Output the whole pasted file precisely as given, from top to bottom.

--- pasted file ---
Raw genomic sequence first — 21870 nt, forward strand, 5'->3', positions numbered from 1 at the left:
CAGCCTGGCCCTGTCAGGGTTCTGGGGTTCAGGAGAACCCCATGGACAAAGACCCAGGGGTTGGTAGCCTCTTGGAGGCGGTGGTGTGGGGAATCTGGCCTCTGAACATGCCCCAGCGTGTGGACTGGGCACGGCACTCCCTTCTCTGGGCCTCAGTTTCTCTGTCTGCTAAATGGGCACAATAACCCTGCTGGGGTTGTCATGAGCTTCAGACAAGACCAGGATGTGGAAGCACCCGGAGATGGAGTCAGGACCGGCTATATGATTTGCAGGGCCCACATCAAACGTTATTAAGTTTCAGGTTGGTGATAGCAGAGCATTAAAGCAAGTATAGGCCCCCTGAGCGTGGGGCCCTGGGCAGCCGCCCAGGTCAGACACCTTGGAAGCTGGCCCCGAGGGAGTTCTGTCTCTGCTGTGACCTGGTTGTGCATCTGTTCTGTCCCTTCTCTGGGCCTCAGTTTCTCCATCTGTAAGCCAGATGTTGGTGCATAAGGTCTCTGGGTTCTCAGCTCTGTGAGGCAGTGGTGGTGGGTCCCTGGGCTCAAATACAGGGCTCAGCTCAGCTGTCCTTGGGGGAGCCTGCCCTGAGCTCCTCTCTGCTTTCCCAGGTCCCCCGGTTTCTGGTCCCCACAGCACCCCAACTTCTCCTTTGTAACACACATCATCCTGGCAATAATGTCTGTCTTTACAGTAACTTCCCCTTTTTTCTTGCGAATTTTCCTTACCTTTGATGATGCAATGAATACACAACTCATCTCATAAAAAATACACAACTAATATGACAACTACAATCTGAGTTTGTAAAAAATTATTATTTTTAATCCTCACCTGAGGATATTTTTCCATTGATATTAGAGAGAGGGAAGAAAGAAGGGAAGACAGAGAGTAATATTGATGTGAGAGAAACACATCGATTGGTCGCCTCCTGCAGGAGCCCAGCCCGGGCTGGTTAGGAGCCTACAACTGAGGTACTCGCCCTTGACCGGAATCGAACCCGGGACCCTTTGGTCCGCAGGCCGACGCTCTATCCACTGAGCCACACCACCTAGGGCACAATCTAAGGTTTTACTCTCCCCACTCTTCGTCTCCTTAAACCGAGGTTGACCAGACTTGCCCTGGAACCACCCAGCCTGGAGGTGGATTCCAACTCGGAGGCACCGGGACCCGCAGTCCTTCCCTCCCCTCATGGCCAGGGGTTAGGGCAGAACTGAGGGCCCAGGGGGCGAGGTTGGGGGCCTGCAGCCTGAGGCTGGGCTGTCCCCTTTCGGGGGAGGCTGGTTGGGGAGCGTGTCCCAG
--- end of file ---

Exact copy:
Raw genomic sequence first — 21870 nt, forward strand, 5'->3', positions numbered from 1 at the left:
CAGCCTGGCCCTGTCAGGGTTCTGGGGTTCAGGAGAACCCCATGGACAAAGACCCAGGGGTTGGTAGCCTCTTGGAGGCGGTGGTGTGGGGAATCTGGCCTCTGAACATGCCCCAGCGTGTGGACTGGGCACGGCACTCCCTTCTCTGGGCCTCAGTTTCTCTGTCTGCTAAATGGGCACAATAACCCTGCTGGGGTTGTCATGAGCTTCAGACAAGACCAGGATGTGGAAGCACCCGGAGATGGAGTCAGGACCGGCTATATGATTTGCAGGGCCCACATCAAACGTTATTAAGTTTCAGGTTGGTGATAGCAGAGCATTAAAGCAAGTATAGGCCCCCTGAGCGTGGGGCCCTGGGCAGCCGCCCAGGTCAGACACCTTGGAAGCTGGCCCCGAGGGAGTTCTGTCTCTGCTGTGACCTGGTTGTGCATCTGTTCTGTCCCTTCTCTGGGCCTCAGTTTCTCCATCTGTAAGCCAGATGTTGGTGCATAAGGTCTCTGGGTTCTCAGCTCTGTGAGGCAGTGGTGGTGGGTCCCTGGGCTCAAATACAGGGCTCAGCTCAGCTGTCCTTGGGGGAGCCTGCCCTGAGCTCCTCTCTGCTTTCCCAGGTCCCCCGGTTTCTGGTCCCCACAGCACCCCAACTTCTCCTTTGTAACACACATCATCCTGGCAATAATGTCTGTCTTTACAGTAACTTCCCCTTTTTTCTTGCGAATTTTCCTTACCTTTGATGATGCAATGAATACACAACTCATCTCATAAAAAATACACAACTAATATGACAACTACAATCTGAGTTTGTAAAAAATTATTATTTTTAATCCTCACCTGAGGATATTTTTCCATTGATATTAGAGAGAGGGAAGAAAGAAGGGAAGACAGAGAGTAATATTGATGTGAGAGAAACACATCGATTGGTCGCCTCCTGCAGGAGCCCAGCCCGGGCTGGTTAGGAGCCTACAACTGAGGTACTCGCCCTTGACCGGAATCGAACCCGGGACCCTTTGGTCCGCAGGCCGACGCTCTATCCACTGAGCCACACCACCTAGGGCACAATCTAAGGTTTTACTCTCCCCACTCTTCGTCTCCTTAAACCGAGGTTGACCAGACTTGCCCTGGAACCACCCAGCCTGGAGGTGGATTCCAACTCGGAGGCACCGGGACCCGCAGTCCTTCCCTCCCCTCATGGCCAGGGGTTAGGGCAGAACTGAGGGCCCAGGGGGCGAGGTTGGGGGCCTGCAGCCTGAGGCTGGGCTGTCCCCTTTCGGGGGAGGCTGGTTGGGGAGCGTGTCCCAG